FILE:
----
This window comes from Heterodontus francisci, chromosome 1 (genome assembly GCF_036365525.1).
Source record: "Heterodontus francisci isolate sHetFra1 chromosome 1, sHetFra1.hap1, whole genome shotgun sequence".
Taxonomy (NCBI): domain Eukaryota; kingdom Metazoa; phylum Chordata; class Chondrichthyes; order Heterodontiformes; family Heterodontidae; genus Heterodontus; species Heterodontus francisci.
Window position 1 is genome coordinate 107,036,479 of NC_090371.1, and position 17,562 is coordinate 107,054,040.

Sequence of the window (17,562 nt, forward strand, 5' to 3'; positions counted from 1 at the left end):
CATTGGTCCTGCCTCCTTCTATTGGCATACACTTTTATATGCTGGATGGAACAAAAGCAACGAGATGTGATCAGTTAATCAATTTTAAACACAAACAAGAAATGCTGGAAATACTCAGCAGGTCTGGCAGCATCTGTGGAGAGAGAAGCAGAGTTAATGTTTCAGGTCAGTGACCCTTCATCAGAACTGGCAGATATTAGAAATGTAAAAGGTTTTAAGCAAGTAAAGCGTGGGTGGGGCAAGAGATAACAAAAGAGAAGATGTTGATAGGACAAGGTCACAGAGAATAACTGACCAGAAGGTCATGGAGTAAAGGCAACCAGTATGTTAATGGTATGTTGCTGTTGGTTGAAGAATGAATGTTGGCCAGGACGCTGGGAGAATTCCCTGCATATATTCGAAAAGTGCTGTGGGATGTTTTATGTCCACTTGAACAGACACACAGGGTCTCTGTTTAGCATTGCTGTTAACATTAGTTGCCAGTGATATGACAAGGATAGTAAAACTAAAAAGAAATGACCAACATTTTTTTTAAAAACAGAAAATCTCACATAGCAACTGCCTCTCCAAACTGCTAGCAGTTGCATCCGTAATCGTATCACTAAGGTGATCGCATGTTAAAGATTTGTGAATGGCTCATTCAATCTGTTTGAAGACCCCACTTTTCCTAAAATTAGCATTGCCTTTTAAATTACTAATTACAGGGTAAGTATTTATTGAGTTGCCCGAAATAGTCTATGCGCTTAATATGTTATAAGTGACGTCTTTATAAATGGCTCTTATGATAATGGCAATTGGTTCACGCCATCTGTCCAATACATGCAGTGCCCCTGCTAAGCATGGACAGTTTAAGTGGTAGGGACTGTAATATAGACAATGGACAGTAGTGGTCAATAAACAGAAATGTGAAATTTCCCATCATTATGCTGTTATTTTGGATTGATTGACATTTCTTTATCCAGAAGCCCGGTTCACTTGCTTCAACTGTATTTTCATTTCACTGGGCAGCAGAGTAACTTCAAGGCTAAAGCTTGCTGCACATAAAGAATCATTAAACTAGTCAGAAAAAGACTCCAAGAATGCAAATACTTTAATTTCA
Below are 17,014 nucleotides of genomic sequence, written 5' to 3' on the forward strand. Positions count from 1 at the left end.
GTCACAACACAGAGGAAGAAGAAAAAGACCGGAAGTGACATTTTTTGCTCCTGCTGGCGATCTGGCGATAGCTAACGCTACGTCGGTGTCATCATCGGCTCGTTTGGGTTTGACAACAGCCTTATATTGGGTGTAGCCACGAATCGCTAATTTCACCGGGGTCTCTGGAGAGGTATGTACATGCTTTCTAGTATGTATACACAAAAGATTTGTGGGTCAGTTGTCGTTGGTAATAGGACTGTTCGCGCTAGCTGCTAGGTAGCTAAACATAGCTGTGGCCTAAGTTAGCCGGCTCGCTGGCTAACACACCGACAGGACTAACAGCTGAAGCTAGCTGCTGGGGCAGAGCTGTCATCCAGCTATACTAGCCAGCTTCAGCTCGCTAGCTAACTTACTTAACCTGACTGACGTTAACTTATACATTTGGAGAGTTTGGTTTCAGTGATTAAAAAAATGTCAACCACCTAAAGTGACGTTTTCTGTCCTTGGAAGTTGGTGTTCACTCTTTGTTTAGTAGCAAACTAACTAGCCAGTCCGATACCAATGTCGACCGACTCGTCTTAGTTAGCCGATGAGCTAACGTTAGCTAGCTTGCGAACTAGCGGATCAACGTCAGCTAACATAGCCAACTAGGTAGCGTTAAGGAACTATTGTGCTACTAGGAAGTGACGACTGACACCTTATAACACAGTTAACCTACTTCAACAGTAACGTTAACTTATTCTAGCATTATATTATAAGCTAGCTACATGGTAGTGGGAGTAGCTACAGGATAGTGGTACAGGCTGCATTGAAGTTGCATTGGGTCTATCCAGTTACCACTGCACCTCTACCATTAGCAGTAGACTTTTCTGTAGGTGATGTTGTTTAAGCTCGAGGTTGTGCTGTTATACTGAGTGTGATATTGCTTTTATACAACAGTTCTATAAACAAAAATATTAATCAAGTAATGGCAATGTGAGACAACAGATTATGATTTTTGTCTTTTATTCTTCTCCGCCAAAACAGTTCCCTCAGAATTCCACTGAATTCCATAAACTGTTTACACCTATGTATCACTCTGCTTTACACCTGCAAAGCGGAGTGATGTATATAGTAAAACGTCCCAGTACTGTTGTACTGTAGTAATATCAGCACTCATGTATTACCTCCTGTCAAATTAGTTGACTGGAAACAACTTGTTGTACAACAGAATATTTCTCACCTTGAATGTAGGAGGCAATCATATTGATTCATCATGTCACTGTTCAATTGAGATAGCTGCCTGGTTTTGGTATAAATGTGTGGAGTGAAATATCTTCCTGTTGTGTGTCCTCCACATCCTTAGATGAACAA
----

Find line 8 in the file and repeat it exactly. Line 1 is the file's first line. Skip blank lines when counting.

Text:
GTCACAACACAGAGGAAGAAGAAAAAGACCGGAAGTGACATTTTTTGCTCCTGCTGGCGATCTGGCGATAGCTAACGCTACGTCGGTGTCATCATCGGCTCGTTTGGGTTTGACAACAGCCTTATATTGGGTGTAGCCACGAATCGCTAATTTCACCGGGGTCTCTGGAGAGGTATGTACATGCTTTCTAGTATGTATACACAAAAGATTTGTGGGTCAGTTGTCGTTGGTAATAGGACTGTTCGCGCTAGCTGCTAGGTAGCTAAACATAGCTGTGGCCTAAGTTAGCCGGCTCGCTGGCTAACACACCGACAGGACTAACAGCTGAAGCTAGCTGCTGGGGCAGAGCTGTCATCCAGCTATACTAGCCAGCTTCAGCTCGCTAGCTAACTTACTTAACCTGACTGACGTTAACTTATACATTTGGAGAGTTTGGTTTCAGTGATTAAAAAAATGTCAACCACCTAAAGTGACGTTTTCTGTCCTTGGAAGTTGGTGTTCACTCTTTGTTTAGTAGCAAACTAACTAGCCAGTCCGATACCAATGTCGACCGACTCGTCTTAGTTAGCCGATGAGCTAACGTTAGCTAGCTTGCGAACTAGCGGATCAACGTCAGCTAACATAGCCAACTAGGTAGCGTTAAGGAACTATTGTGCTACTAGGAAGTGACGACTGACACCTTATAACACAGTTAACCTACTTCAACAGTAACGTTAACTTATTCTAGCATTATATTATAAGCTAGCTACATGGTAGTGGGAGTAGCTACAGGATAGTGGTACAGGCTGCATTGAAGTTGCATTGGGTCTATCCAGTTACCACTGCACCTCTACCATTAGCAGTAGACTTTTCTGTAGGTGATGTTGTTTAAGCTCGAGGTTGTGCTGTTATACTGAGTGTGATATTGCTTTTATACAACAGTTCTATAAACAAAAATATTAATCAAGTAATGGCAATGTGAGACAACAGATTATGATTTTTGTCTTTTATTCTTCTCCGCCAAAACAGTTCCCTCAGAATTCCACTGAATTCCATAAACTGTTTACACCTATGTATCACTCTGCTTTACACCTGCAAAGCGGAGTGATGTATATAGTAAAACGTCCCAGTACTGTTGTACTGTAGTAATATCAGCACTCATGTATTACCTCCTGTCAAATTAGTTGACTGGAAACAACTTGTTGTACAACAGAATATTTCTCACCTTGAATGTAGGAGGCAATCATATTGATTCATCATGTCACTGTTCAATTGAGATAGCTGCCTGGTTTTGGTATAAATGTGTGGAGTGAAATATCTTCCTGTTGTGTGTCCTCCACATCCTTAGATGAACAA